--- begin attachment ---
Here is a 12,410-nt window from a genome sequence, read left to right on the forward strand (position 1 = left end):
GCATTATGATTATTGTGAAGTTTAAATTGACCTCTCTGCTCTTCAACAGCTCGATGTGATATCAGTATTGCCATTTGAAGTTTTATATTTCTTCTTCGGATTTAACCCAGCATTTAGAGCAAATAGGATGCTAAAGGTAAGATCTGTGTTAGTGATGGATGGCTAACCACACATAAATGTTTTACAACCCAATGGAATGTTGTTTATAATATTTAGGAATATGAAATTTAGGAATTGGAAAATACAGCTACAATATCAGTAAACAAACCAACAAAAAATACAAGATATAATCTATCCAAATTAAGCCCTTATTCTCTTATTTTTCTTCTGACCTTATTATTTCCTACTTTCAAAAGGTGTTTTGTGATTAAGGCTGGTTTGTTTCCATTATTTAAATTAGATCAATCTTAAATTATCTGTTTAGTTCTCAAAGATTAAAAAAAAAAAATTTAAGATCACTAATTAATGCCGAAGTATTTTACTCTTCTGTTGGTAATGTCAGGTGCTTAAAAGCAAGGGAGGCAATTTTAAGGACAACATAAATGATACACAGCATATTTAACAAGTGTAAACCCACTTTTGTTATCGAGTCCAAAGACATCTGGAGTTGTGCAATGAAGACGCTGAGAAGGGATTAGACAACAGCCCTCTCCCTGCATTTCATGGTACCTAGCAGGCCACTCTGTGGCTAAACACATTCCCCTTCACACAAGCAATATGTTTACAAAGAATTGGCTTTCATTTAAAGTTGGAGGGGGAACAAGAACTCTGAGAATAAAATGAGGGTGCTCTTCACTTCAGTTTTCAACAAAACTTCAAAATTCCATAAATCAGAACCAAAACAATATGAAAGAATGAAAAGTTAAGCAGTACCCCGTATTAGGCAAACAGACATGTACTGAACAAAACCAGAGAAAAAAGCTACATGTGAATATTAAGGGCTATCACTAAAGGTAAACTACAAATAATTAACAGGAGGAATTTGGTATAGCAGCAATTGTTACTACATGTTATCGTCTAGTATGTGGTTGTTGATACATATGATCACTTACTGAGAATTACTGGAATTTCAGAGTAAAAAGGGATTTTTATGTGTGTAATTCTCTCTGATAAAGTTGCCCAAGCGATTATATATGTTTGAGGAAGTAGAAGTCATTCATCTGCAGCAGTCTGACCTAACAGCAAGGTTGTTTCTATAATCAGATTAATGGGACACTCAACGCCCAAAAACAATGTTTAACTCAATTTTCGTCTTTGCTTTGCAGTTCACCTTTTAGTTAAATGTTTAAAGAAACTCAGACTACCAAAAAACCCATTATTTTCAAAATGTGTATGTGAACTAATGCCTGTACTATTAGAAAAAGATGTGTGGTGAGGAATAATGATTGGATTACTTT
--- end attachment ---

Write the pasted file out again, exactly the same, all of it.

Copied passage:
Here is a 12,410-nt window from a genome sequence, read left to right on the forward strand (position 1 = left end):
GCATTATGATTATTGTGAAGTTTAAATTGACCTCTCTGCTCTTCAACAGCTCGATGTGATATCAGTATTGCCATTTGAAGTTTTATATTTCTTCTTCGGATTTAACCCAGCATTTAGAGCAAATAGGATGCTAAAGGTAAGATCTGTGTTAGTGATGGATGGCTAACCACACATAAATGTTTTACAACCCAATGGAATGTTGTTTATAATATTTAGGAATATGAAATTTAGGAATTGGAAAATACAGCTACAATATCAGTAAACAAACCAACAAAAAATACAAGATATAATCTATCCAAATTAAGCCCTTATTCTCTTATTTTTCTTCTGACCTTATTATTTCCTACTTTCAAAAGGTGTTTTGTGATTAAGGCTGGTTTGTTTCCATTATTTAAATTAGATCAATCTTAAATTATCTGTTTAGTTCTCAAAGATTAAAAAAAAAAAATTTAAGATCACTAATTAATGCCGAAGTATTTTACTCTTCTGTTGGTAATGTCAGGTGCTTAAAAGCAAGGGAGGCAATTTTAAGGACAACATAAATGATACACAGCATATTTAACAAGTGTAAACCCACTTTTGTTATCGAGTCCAAAGACATCTGGAGTTGTGCAATGAAGACGCTGAGAAGGGATTAGACAACAGCCCTCTCCCTGCATTTCATGGTACCTAGCAGGCCACTCTGTGGCTAAACACATTCCCCTTCACACAAGCAATATGTTTACAAAGAATTGGCTTTCATTTAAAGTTGGAGGGGGAACAAGAACTCTGAGAATAAAATGAGGGTGCTCTTCACTTCAGTTTTCAACAAAACTTCAAAATTCCATAAATCAGAACCAAAACAATATGAAAGAATGAAAAGTTAAGCAGTACCCCGTATTAGGCAAACAGACATGTACTGAACAAAACCAGAGAAAAAAGCTACATGTGAATATTAAGGGCTATCACTAAAGGTAAACTACAAATAATTAACAGGAGGAATTTGGTATAGCAGCAATTGTTACTACATGTTATCGTCTAGTATGTGGTTGTTGATACATATGATCACTTACTGAGAATTACTGGAATTTCAGAGTAAAAAGGGATTTTTATGTGTGTAATTCTCTCTGATAAAGTTGCCCAAGCGATTATATATGTTTGAGGAAGTAGAAGTCATTCATCTGCAGCAGTCTGACCTAACAGCAAGGTTGTTTCTATAATCAGATTAATGGGACACTCAACGCCCAAAAACAATGTTTAACTCAATTTTCGTCTTTGCTTTGCAGTTCACCTTTTAGTTAAATGTTTAAAGAAACTCAGACTACCAAAAAACCCATTATTTTCAAAATGTGTATGTGAACTAATGCCTGTACTATTAGAAAAAGATGTGTGGTGAGGAATAATGATTGGATTACTTT